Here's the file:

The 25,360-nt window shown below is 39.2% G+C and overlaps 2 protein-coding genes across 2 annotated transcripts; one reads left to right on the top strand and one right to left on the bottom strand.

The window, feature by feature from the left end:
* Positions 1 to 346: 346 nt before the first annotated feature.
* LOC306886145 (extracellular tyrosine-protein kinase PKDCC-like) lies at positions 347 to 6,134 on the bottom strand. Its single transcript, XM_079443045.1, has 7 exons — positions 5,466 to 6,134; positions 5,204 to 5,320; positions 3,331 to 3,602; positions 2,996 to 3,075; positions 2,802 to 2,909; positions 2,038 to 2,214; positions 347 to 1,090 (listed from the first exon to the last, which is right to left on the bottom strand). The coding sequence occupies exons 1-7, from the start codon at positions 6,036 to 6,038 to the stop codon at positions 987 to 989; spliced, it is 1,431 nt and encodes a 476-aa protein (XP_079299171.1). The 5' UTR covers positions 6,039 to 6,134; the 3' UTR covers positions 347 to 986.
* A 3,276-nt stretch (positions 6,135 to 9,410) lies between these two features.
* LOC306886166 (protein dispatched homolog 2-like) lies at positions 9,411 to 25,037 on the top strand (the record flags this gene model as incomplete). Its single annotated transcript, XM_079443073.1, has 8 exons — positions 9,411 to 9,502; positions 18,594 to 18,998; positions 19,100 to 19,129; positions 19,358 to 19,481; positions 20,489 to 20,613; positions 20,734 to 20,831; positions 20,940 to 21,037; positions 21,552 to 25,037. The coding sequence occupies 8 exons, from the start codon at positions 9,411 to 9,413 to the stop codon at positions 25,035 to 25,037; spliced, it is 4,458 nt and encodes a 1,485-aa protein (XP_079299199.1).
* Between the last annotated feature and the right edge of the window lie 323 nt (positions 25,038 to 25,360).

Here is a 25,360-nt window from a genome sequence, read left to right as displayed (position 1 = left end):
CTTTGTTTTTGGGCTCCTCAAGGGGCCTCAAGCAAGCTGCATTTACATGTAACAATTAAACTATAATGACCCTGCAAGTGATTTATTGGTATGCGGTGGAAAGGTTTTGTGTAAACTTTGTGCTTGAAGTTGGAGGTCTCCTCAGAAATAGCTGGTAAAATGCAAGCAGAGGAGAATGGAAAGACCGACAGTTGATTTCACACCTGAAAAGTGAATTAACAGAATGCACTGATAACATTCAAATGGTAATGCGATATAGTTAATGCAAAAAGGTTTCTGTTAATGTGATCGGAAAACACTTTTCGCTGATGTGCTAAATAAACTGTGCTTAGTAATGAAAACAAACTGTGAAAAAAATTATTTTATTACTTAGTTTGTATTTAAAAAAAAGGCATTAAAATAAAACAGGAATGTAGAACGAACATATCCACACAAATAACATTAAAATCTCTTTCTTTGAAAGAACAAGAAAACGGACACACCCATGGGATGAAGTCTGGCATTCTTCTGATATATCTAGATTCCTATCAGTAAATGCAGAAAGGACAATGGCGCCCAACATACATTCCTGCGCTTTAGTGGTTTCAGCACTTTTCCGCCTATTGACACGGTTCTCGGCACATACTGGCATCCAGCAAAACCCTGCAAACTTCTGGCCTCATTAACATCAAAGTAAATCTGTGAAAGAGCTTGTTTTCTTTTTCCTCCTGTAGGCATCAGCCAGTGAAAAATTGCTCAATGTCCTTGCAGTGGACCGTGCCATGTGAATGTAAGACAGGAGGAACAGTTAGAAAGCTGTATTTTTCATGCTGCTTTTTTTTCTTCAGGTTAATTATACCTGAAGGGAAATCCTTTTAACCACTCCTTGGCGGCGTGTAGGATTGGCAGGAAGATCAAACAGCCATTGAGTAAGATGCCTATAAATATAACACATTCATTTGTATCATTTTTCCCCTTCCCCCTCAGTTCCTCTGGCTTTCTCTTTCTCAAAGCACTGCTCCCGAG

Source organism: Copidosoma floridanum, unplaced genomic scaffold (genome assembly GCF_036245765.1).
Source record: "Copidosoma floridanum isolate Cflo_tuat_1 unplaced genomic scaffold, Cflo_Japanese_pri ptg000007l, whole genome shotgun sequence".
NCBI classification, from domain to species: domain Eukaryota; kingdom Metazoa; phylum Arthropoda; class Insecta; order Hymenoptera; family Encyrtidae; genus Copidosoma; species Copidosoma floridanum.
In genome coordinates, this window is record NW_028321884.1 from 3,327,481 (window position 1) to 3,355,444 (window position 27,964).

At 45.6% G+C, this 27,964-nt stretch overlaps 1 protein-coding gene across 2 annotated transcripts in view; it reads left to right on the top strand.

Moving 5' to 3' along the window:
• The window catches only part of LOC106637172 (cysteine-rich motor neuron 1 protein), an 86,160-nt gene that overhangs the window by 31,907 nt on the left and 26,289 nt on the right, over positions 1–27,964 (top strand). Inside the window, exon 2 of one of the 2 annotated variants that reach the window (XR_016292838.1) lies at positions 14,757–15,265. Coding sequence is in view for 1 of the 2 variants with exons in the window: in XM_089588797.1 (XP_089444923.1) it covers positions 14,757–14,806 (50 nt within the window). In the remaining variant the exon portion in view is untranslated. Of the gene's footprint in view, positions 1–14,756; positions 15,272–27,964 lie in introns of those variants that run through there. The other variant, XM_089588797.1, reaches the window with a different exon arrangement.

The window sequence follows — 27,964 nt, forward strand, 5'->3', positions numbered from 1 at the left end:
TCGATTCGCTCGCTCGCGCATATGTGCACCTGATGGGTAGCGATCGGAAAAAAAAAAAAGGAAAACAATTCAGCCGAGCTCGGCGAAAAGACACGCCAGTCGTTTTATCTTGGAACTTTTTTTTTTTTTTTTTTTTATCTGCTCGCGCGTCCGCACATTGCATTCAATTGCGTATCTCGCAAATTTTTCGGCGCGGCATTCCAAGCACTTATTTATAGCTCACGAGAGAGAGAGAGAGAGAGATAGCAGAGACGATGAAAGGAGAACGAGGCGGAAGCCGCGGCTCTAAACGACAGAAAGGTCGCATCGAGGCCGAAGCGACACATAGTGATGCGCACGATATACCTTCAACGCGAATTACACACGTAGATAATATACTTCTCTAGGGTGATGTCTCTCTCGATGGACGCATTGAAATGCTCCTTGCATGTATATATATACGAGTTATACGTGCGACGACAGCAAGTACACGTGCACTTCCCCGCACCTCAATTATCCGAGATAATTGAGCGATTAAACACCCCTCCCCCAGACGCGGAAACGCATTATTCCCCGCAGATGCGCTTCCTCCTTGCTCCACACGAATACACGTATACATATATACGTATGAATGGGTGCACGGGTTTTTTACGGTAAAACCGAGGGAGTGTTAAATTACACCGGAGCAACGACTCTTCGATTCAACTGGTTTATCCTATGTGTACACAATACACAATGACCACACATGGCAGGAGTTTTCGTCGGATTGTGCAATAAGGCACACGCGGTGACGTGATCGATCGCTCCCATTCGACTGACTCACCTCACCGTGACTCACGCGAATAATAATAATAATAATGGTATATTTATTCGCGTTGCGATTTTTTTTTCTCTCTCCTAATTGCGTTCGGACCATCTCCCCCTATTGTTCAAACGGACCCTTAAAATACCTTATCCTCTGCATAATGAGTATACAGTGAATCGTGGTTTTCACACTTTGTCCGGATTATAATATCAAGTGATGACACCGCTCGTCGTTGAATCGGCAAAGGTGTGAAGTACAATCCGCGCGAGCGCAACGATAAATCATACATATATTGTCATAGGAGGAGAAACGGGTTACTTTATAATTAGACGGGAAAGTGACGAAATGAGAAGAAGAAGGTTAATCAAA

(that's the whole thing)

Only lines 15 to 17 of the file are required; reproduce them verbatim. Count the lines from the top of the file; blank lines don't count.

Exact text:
Moving 5' to 3' along the window:
• The window catches only part of LOC106637172 (cysteine-rich motor neuron 1 protein), an 86,160-nt gene that overhangs the window by 31,907 nt on the left and 26,289 nt on the right, over positions 1–27,964 (top strand). Inside the window, exon 2 of one of the 2 annotated variants that reach the window (XR_016292838.1) lies at positions 14,757–15,265. Coding sequence is in view for 1 of the 2 variants with exons in the window: in XM_089588797.1 (XP_089444923.1) it covers positions 14,757–14,806 (50 nt within the window). In the remaining variant the exon portion in view is untranslated. Of the gene's footprint in view, positions 1–14,756; positions 15,272–27,964 lie in introns of those variants that run through there. The other variant, XM_089588797.1, reaches the window with a different exon arrangement.

The window sequence follows — 27,964 nt, forward strand, 5'->3', positions numbered from 1 at the left end: